Now that I’ve given an overview of the system and “normal” and “safe” operating temperatures, hopefully it is clear that the thermostat has limited control over the minimum temperature and absolutely nothing to do with the maximum temperature at which the engine will run. An intimately familiar example that follows the typical cooling system physics is my 1975 Chevy C20 long-bed pickup truck that has been my parts-and-lumber-getter for years. Here in Denver, Colorado at 5,600′ elevation, our average nicer winter days don’t get out of the 30°Fs by midday. The truck has a 350 Chevy engine, 195°F thermostat, OEM pump, large four-row brass-copper radiator, mechanical fan, and a properly sized and installed shroud. When I cold-start the truck when its 20°F ambient, the closed 195° thermostat forces the coolant to bypass the radiator for a longer period of time than a 180° would to heat the cabin and engine oil/components quicker, and it pushes the “normal” operating temperature range farther up to around 185° – 205° compared to the 175° – 205°. But even with this higher rating thermostat, the engine cruising down the road on a 30°F day fully warmed runs at 175°. In this situation, the thermostat is closed all the time to keep the coolant circulating only in the engine and heater core. If I were to use a 180° thermostat that opens at around 175°, the engine would likely run closer to 155° since the freezing cold coolant from the radiator would periodically flow into the engine and crash the temperature. If I removed the thermostat altogether, the radiator would over-cool the engine to where I doubt the engine would get above 100°, if that. In this example, the 190° thermostat is doing its job to keep heat in the engine, but it has no control over the super-cooling variables that restrict the engine to 175°.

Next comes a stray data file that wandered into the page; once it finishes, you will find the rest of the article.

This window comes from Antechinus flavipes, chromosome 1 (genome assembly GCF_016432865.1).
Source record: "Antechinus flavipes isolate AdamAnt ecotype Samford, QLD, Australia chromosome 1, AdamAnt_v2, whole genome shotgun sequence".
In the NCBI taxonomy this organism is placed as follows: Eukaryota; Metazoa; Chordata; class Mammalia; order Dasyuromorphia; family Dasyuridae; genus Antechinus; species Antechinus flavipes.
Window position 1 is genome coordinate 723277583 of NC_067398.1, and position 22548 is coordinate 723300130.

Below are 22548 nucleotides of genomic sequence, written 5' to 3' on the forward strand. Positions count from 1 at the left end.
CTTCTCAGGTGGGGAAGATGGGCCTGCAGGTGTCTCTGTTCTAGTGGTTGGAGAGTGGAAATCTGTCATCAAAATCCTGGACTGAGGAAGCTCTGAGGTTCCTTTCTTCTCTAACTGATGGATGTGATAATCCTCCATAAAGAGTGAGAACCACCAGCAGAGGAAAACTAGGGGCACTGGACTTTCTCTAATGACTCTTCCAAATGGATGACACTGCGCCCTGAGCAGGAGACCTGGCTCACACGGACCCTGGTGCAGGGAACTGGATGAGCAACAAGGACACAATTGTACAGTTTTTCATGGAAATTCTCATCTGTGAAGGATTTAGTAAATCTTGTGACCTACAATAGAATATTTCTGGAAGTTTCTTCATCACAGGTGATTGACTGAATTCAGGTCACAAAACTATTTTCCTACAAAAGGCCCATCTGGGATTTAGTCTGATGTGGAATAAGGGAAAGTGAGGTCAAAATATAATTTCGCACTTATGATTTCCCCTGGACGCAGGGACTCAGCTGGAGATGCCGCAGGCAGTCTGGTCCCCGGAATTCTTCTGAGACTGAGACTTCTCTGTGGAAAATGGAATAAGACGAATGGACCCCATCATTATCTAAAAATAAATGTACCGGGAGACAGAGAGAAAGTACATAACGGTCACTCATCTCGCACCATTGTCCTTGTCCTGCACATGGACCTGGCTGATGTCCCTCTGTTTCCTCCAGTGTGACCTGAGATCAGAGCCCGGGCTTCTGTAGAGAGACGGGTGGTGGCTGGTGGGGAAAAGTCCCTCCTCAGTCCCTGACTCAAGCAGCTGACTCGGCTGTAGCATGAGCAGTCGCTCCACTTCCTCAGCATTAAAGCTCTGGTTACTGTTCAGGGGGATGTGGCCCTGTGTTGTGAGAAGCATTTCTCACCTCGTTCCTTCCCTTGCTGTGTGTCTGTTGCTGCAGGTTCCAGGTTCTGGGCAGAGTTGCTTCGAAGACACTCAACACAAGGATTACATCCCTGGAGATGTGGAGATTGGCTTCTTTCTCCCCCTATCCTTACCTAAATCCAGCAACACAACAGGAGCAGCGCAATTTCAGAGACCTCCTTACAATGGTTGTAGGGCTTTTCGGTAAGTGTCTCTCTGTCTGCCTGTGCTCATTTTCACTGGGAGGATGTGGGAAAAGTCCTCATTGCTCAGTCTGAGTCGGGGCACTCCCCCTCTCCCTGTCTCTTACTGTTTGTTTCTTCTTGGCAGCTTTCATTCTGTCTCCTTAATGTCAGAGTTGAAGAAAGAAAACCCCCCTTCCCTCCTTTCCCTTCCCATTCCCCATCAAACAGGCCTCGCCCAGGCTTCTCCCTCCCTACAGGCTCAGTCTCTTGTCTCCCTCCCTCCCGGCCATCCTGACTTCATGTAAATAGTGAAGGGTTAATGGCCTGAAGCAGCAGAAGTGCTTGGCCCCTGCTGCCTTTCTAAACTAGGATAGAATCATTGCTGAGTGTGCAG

On the other extreme, if an engine’s cooling system is allowing it to reach 215° in normal driving in 80° ambient temperature, there is an issue with the system that no thermostat or lack thereof will resolve. The claim some people make to run a 160° thermostat in an attempt to fix the overheating is mistaken and counterproductive. Upon cold start, the 160° thermostat will remain fully closed until the coolant reaches about 155°, and by around 180° the thermostat will be completely open. The coolant temperature continues rising from that point as high as it wants until it reaches a point where the system’s cooling capacity stabilizes the temperature, 215° in this example. The 160° thermostat does absolutely nothing above 180° aside from restrict the passage via its body to regulate coolant flow. What the thermostat does do, however, is extends the time it takes the engine to reach the normal operating temperature lower end of 175° because the coolant begins entering and being cooled by the radiator at 155° versus the 175° of a 180° thermostat. This prolonged warm-up period puts more strain on the wear components in the engine (and the transmission if the radiator cools the fluid).
Another claim people make is that running no thermostat will solve overheating issues, which is likewise mistaken. A system without a thermostat results in extremely prolonged warming, poor cold-driving performance, uncomfortably slow cabin heating, and an engine that is prone to larger temperature swings in different driving conditions (e.g. traffic vs. open road) since there is no valve to increase and decrease the flow to the radiator to help regulate and smooth out the temperature variations. In the example of this overheating 215° engine now without a thermostat, once the engine hits 200° from cold start it will continue rising until the temperature stabilizes at 215° and possibly higher since the lack of a thermostat means the coolant is flowing even quicker through the radiator without enough time for the metals to absorb the heat. Both the 160° thermostat and no-thermostat approaches to band-aid an overheating engine misunderstand that the thermostat has absolutely no control over limiting the maximum temperature the engine reaches.